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As explained in the previous two answers, an extended metaphor is a metaphor that is carried out through most or all of a literary work. In Langston Hughes's poem "Mother to Son," Langston Hughes compares a mother's lifetime of struggles to her courage to perceive. In the intro to the poem, the mother explains to her son,
Life for me ain't been no crystal stair. Its had tacks in it, and splinters, and boards torn up. And places with no carpets on the floor, bare.
The mother in the poem compares her life to all of the glorious things that it is not. She begins by comparing her life to crystal stairs. Crystal is seen as beautiful, pure, clear and valuable. The mother explains that her life is not any of these things. She also showcases her life as being bare, filled with splinters and torn up boards. But Langston Hughes also shows this mother's refusal to give up and stop, and makes the case for fighting through even the unknown as seen below.
I'se still climbing on, and reachin landins, and sometimes, going in the dark where there ain't been no light.
The entire poem by Langston Hughes is one metaphor; this is why it is called an extended metaphor. The unstated comparison is between life and a set of steps that has by no means been "crystal"—a metaphor itself meaning that the stairs do not belong to a person whose life has been privileged (only well-to-do people own crystal glassware; a crystal staircase would indeed be extravagant).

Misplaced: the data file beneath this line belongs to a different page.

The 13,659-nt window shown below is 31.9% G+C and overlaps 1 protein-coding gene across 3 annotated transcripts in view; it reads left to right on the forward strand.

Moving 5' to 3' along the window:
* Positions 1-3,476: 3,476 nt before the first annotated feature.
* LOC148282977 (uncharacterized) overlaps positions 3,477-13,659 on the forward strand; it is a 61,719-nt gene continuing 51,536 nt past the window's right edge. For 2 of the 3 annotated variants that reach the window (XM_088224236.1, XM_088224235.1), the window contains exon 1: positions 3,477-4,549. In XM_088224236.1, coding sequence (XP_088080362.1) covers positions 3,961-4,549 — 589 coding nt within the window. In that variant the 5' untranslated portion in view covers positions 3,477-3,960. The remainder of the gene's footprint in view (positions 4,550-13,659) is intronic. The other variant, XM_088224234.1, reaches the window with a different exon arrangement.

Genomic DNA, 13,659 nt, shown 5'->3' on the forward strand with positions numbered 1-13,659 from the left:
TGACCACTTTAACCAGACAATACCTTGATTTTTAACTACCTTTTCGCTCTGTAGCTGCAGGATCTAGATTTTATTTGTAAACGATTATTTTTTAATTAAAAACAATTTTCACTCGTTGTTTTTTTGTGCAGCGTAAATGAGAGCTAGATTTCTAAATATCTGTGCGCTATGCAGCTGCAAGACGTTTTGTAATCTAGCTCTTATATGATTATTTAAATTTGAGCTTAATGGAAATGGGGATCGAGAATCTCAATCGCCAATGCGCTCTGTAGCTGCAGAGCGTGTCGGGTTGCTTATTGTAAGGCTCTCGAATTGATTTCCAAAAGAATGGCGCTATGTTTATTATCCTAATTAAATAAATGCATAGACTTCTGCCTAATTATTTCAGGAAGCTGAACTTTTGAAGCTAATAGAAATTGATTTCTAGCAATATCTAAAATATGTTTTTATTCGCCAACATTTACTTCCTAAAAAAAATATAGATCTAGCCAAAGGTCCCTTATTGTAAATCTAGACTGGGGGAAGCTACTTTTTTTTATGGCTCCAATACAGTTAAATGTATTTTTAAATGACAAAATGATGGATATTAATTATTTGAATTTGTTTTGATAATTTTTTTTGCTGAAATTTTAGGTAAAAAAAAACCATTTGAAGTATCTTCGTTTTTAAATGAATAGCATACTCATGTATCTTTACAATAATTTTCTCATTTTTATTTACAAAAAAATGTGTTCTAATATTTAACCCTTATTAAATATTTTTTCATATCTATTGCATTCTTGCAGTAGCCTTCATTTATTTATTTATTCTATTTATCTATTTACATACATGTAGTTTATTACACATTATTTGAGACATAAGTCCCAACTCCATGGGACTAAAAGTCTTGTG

This extended metaphor of a stairway is an apt one as often life is marked by stages and by a person's having elevated him/herself (e.g."climbing the ladder" to success or some other goal). While the mother may not have reached much success because of her social setting, she has always persevered nevertheless. This is the lesson that she wishes to teach her son:
But all the timeI’se been a-climbin’ on,And reachin’ landin’s,And turnin’ corners,And sometimes goin’ in the darkWhere there ain’t been no light.
Don’t you fall now—For I’se still goin’, honey
An extended metaphor is a metaphor that is continued throughout the text, whose meaning is central to the understanding of that text. In this poem, the extended metaphor concerns the mother's description of what life has been like for her and how it has been very challenging. Note how she introduces the extended metaphor in the following quote:
Life for me ain't been no crystal stair.
It's had tacks in it,
And boards torn up,
And places with no carpet on the floor—
The extended metaphor is therefore that life is compared to a staircase that is not a "crystal stair" but a very rough and painful staircase that has made it hard to continue to go upwards. However, inspite of these difficulties and the "splinters" and lack of furnishings, the mother in this poem has continued to ascend that staircase, and she urges her son to do the same and follow her example even though life may not be a "crystal stair."
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